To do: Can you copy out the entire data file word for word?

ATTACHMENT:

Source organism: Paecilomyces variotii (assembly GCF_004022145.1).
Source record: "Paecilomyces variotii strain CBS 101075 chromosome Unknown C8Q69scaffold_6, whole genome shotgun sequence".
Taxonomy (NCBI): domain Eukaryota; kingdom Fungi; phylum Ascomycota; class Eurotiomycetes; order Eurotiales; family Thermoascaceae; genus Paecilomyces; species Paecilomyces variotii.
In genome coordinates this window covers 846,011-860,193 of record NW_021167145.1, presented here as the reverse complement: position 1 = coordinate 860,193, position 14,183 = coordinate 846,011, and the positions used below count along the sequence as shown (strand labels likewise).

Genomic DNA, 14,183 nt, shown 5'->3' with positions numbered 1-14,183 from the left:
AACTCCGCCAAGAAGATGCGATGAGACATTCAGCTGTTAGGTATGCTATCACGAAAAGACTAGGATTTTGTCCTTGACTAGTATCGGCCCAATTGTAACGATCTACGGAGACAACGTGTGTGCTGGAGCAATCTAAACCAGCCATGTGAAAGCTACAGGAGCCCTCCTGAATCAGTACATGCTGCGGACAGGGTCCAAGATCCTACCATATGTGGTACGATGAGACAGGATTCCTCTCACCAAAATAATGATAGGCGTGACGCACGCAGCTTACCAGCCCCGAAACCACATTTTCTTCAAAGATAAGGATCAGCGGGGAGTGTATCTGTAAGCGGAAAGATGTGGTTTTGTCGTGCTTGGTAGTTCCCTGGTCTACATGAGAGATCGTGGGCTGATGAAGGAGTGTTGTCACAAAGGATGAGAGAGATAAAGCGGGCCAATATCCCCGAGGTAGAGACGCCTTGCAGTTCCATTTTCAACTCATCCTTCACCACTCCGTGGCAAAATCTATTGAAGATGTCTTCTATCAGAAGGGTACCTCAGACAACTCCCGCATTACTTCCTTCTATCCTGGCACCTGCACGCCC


Source organism: Paecilomyces variotii (assembly GCF_004022145.1).
Source record: "Paecilomyces variotii strain CBS 101075 chromosome Unknown C8Q69scaffold_6, whole genome shotgun sequence".
Taxonomy (NCBI): domain Eukaryota; kingdom Fungi; phylum Ascomycota; class Eurotiomycetes; order Eurotiales; family Thermoascaceae; genus Paecilomyces; species Paecilomyces variotii.
In genome coordinates this window covers 846,011-860,193 of record NW_021167145.1, presented here as the reverse complement: position 1 = coordinate 860,193, position 14,183 = coordinate 846,011, and the positions used below count along the sequence as shown (strand labels likewise).

Genomic DNA, 14,183 nt, shown 5'->3' with positions numbered 1-14,183 from the left:
AACTCCGCCAAGAAGATGCGATGAGACATTCAGCTGTTAGGTATGCTATCACGAAAAGACTAGGATTTTGTCCTTGACTAGTATCGGCCCAATTGTAACGATCTACGGAGACAACGTGTGTGCTGGAGCAATCTAAACCAGCCATGTGAAAGCTACAGGAGCCCTCCTGAATCAGTACATGCTGCGGACAGGGTCCAAGATCCTACCATATGTGGTACGATGAGACAGGATTCCTCTCACCAAAATAATGATAGGCGTGACGCACGCAGCTTACCAGCCCCGAAACCACATTTTCTTCAAAGATAAGGATCAGCGGGGAGTGTATCTGTAAGCGGAAAGATGTGGTTTTGTCGTGCTTGGTAGTTCCCTGGTCTACATGAGAGATCGTGGGCTGATGAAGGAGTGTTGTCACAAAGGATGAGAGAGATAAAGCGGGCCAATATCCCCGAGGTAGAGACGCCTTGCAGTTCCATTTTCAACTCATCCTTCACCACTCCGTGGCAAAATCTATTGAAGATGTCTTCTATCAGAAGGGTACCTCAGACAACTCCCGCATTACTTCCTTCTATCCTGGCACCTGCACGCCC